2023 promises to be the start of a new era for nuclear power in the European Union, after a July EU parliament vote to include nuclear power in the union’s sustainable development taxonomy as a “green” energy source. Here’s our quick rundown of what that decision means for the future of nuclear power technology and implementation.
Why the EU sustainable investment designation matters
When the European Union labels an industry as green, that sector can see an increase in available capital. That’s because EU-based retirement plans and other financial products have to publicly disclose how much of their underlying investments meet EU sustainable taxonomy standards, and institutional and individual investors seek out funds with a higher proportion of green investments.
The green designation for nuclear power also matters because of the timing. In addition to helping the EU adhere to its carbon emissions reduction timetable, more nuclear power production capacity can help EU member states reduce their dependence on foreign energy sources. That issue is top of mind across Europe now because of the war in Ukraine and the recent attacks on the Nord Stream gas pipelines
Next steps in EU green taxonomy process for nuclear power
Because of the July vote, nuclear power’s green designation is set to take effect in 2023. France, the Netherlands, Czechia, and several other EU member states strongly support the new green designation for nuclear, while Austria and some nonprofit groups are filing legal challenges to the vote. However, vetoing the new designation would require 20 of the EU’s 27 member countries to vote against it, which Reuters describes as “very unlikely.”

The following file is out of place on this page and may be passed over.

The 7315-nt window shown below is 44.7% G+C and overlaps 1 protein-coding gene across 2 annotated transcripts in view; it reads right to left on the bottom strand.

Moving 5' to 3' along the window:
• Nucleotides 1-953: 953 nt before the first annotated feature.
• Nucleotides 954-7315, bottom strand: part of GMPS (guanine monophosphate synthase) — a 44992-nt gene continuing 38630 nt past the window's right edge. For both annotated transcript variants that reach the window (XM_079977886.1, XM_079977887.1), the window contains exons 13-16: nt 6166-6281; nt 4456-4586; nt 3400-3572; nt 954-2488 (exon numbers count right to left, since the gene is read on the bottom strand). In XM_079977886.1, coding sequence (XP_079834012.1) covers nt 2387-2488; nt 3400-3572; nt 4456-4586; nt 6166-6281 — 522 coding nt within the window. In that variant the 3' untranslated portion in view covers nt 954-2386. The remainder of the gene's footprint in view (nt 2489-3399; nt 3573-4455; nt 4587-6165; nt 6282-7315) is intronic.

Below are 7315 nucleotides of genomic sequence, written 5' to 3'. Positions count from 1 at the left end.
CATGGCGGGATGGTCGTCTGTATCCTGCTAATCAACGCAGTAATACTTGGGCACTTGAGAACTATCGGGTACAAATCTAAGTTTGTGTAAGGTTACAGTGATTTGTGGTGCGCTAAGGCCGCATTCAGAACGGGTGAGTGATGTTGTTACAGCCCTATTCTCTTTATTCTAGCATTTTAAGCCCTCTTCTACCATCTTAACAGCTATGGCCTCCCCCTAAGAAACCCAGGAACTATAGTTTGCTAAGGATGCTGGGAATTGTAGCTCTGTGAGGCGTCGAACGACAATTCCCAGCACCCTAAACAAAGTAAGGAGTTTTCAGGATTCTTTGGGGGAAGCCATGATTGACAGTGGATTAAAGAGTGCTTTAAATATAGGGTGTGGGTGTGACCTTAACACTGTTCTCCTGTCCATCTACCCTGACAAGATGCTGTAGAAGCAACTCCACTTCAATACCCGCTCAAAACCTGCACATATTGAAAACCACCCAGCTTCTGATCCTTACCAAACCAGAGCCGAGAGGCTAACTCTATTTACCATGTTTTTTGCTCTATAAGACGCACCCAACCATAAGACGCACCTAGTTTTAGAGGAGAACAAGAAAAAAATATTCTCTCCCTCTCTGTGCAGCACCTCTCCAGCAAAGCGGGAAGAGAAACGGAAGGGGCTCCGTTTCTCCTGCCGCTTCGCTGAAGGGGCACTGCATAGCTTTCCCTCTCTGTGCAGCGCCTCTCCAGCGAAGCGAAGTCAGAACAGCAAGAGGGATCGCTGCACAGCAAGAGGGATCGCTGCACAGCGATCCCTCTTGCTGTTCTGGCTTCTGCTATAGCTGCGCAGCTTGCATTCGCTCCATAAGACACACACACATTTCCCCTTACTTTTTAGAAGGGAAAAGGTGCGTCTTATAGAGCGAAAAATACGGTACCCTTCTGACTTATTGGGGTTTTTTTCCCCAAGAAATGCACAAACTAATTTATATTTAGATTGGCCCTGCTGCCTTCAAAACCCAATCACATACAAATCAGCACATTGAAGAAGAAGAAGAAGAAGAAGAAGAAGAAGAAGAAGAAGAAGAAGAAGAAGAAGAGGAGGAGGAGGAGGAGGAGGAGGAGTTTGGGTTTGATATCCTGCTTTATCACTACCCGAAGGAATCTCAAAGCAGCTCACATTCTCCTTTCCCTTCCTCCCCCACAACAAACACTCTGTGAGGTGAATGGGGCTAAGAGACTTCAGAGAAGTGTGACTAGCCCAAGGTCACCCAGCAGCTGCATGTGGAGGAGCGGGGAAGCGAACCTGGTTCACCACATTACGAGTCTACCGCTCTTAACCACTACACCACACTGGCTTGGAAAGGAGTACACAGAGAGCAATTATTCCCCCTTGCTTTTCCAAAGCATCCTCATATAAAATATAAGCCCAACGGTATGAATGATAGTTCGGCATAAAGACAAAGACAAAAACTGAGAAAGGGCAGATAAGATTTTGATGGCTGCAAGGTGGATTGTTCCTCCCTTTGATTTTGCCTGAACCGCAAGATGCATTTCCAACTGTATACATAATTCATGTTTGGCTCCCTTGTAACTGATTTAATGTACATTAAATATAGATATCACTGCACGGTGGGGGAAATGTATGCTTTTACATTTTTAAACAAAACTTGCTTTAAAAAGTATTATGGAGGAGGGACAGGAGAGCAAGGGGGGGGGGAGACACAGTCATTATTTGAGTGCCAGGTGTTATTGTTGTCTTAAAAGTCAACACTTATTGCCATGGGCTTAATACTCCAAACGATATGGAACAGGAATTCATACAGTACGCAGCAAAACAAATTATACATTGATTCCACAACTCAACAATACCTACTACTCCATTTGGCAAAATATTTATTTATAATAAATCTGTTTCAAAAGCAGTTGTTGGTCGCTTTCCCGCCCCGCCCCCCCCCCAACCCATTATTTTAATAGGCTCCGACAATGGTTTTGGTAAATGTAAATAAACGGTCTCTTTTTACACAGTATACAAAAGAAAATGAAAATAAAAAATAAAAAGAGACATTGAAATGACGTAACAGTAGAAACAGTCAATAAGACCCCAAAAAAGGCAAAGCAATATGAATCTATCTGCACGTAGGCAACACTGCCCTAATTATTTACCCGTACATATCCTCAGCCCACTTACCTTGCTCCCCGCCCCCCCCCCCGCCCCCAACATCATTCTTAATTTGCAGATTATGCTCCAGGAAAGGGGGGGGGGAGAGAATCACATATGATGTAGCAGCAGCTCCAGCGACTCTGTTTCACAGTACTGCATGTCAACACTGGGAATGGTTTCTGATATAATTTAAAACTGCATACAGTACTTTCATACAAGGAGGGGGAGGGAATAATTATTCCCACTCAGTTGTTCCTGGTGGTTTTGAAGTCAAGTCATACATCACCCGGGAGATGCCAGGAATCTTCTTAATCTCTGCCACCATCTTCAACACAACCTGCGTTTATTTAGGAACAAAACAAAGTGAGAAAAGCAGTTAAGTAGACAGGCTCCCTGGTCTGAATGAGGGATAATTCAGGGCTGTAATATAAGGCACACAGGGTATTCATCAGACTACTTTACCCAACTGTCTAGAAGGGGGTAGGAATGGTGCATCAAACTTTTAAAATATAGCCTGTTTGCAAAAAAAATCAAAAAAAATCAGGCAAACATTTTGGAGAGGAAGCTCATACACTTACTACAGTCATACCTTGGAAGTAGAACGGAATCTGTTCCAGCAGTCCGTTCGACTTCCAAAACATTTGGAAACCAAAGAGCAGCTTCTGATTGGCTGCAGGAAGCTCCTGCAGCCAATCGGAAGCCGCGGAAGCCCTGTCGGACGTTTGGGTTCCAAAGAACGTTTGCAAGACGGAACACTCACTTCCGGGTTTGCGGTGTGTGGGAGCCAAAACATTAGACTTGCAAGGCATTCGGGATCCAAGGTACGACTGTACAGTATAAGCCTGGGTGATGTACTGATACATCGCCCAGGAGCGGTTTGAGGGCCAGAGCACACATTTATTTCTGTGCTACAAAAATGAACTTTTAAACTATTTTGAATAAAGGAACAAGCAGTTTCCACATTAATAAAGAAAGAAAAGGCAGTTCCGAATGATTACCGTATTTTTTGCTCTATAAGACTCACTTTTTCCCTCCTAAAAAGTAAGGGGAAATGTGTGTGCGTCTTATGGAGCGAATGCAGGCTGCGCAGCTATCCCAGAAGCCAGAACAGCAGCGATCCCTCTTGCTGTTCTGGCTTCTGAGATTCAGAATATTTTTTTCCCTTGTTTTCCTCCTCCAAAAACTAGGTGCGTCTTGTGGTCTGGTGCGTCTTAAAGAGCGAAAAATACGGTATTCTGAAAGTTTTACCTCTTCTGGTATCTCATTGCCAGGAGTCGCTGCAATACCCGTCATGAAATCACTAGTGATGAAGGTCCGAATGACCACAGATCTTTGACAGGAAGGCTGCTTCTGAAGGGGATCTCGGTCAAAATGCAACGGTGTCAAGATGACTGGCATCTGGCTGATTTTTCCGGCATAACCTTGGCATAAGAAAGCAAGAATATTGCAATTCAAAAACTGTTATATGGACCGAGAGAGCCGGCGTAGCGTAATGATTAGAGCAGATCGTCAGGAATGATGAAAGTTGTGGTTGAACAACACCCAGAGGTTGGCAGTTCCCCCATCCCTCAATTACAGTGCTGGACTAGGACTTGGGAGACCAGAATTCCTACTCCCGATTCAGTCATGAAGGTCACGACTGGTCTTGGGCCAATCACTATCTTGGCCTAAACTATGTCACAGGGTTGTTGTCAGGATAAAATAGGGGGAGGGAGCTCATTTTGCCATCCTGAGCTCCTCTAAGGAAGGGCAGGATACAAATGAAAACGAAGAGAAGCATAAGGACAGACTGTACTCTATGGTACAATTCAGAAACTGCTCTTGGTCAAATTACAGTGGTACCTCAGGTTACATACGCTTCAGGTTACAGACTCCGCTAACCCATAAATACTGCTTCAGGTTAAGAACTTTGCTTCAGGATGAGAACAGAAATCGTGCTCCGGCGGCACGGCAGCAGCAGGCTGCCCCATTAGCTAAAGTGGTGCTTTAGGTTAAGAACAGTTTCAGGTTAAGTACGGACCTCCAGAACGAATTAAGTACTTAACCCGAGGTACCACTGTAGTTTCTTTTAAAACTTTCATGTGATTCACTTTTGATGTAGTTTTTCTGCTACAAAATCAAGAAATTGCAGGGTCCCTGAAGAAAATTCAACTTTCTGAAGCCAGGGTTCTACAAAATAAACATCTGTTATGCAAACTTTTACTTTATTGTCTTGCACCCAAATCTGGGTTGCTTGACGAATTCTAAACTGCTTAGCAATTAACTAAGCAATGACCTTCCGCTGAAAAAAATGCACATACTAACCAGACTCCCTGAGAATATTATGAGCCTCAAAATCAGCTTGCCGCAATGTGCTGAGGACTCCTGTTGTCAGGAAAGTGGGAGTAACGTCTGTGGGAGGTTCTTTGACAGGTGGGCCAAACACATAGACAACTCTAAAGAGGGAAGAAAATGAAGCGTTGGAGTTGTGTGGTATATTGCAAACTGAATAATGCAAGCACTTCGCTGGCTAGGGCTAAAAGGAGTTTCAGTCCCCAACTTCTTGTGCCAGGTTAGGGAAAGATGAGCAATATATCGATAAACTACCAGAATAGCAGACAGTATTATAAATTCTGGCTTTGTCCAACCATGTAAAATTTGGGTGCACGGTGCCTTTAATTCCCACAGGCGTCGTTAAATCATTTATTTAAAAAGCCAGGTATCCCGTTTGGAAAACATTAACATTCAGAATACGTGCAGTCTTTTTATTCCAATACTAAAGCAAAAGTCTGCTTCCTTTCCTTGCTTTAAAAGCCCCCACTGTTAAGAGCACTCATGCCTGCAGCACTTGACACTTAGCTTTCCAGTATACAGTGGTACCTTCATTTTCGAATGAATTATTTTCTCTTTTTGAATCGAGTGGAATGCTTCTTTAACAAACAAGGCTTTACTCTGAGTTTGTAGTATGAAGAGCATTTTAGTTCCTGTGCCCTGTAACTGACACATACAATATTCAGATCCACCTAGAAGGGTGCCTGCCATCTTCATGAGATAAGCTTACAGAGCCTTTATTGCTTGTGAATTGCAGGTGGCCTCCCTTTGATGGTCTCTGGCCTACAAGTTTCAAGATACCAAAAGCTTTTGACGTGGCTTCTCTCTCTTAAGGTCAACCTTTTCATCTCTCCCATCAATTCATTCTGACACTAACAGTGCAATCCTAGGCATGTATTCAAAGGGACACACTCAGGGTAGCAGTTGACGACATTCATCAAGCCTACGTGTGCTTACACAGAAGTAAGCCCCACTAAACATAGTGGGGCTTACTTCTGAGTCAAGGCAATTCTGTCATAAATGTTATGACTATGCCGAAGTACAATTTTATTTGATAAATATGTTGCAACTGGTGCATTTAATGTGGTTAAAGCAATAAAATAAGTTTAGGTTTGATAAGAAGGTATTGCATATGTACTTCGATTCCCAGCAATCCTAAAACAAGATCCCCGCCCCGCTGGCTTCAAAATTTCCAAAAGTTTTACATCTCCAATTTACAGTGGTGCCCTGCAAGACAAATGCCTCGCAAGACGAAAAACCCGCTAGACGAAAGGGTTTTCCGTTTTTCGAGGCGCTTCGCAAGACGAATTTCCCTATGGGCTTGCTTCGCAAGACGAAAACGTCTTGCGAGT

The impact of the EU green label on the nuclear power industry
Besides making nuclear power more appealing to investors, the EU designation also has the potential to kick-start the growth of small modular reactor (SMR) installations. SMRs are generally considered to be reactors that generate 300 MW or less of electricity. They’re also faster to set up and bring online than traditional BWR and PWR projects, which shortens the time to ROI in terms of power generation, emissions reduction, and energy independence.
SMRs also offer unique scalability benefits. Many SMR developers have designed power modules into their plants which allow for the installation of additional factory-built modular nuclear reactors, so that generation can keep up as load demand increases.
SMR developers are also exploring next-generation features that are passively safe and can address problems facing existing nuclear plants. These include cooling mediums such as molten salt or helium, and different fuel form factors such as spherical TRISO fuel or High Assay Low Enriched Uranium (HALEU) fuel.
Ready to help move the nuclear power industry forward
With more capital flowing into the nuclear sector in the EU from 2023 on, we expect to see more innovation in the emerging SMR space for safety, scalability, and energy security. Reuter-Stokes is excited to be part of this evolution. Since the 1960s, our engineers and designers have created measurement and monitoring devices for boiling water reactors (BWR) and pressurized water reactors (PWR). Now, we’re building on our decades of expertise and proven performance as we expand our product offerings to serve the SMR market as it ramps up to meet energy demand and energy transition needs.
For example, Reuter-Stokes recently agreed to work with Paragon Energy Solutions to design and manufacture SMR neutron monitoring equipment for NuScale Power. The move is part of Reuter-Stokes’ strategy “to quickly establish Reuter-Stokes as pivotal sensor technology partners across the SMR market,” said Reuter-Stokes Vice President Rod Martinez.
Learn more about how Reuter-Stokes mission critical measuring devices can help your nuclear project operate safely and reliably.